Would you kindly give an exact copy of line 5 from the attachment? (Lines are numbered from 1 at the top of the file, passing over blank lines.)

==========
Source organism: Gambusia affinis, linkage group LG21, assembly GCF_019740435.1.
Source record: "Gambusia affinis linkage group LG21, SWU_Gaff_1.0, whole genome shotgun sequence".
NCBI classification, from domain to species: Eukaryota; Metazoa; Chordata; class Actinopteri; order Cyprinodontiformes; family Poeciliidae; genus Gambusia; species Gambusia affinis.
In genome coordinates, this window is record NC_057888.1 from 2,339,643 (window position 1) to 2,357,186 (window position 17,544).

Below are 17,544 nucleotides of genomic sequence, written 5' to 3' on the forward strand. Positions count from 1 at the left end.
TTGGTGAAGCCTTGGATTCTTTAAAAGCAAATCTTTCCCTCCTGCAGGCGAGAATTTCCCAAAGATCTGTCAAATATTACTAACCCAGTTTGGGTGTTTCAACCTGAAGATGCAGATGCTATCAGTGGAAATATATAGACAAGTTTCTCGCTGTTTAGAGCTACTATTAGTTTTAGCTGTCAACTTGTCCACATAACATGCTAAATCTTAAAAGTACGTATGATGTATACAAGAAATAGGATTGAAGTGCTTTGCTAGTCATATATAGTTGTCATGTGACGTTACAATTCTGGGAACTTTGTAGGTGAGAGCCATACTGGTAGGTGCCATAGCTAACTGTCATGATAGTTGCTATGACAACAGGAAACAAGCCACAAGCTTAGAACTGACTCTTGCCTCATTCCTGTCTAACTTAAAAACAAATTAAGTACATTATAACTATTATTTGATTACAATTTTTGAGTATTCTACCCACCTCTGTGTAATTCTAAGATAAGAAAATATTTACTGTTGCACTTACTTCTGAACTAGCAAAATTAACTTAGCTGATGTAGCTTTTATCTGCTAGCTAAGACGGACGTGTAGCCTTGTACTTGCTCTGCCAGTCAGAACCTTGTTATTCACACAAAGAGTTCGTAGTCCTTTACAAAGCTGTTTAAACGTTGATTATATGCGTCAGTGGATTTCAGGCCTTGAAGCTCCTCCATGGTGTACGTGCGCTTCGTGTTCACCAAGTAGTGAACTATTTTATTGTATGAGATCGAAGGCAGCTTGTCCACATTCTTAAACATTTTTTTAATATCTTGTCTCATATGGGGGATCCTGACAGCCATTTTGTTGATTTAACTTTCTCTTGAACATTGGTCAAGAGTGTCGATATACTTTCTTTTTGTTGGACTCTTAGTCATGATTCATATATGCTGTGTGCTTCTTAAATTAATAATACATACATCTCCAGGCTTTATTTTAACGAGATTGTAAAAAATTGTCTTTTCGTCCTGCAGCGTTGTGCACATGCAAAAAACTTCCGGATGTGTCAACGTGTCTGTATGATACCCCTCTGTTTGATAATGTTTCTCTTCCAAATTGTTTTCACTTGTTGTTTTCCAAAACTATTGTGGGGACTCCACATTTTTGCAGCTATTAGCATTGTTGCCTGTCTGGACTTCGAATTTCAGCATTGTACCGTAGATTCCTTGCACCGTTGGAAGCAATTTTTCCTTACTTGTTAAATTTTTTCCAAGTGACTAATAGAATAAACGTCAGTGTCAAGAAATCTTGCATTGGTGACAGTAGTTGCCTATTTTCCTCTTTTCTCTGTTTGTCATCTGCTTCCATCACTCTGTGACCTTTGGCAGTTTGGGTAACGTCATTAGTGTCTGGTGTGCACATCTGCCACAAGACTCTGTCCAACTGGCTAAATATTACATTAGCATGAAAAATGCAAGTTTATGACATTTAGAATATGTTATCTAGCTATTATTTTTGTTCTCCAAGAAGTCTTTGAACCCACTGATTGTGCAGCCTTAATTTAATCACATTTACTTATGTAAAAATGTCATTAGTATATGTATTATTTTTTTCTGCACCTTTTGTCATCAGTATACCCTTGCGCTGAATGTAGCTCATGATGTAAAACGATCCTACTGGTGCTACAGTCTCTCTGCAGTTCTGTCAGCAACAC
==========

Below are 17,544 nucleotides of genomic sequence, written 5' to 3' on the forward strand. Positions count from 1 at the left end.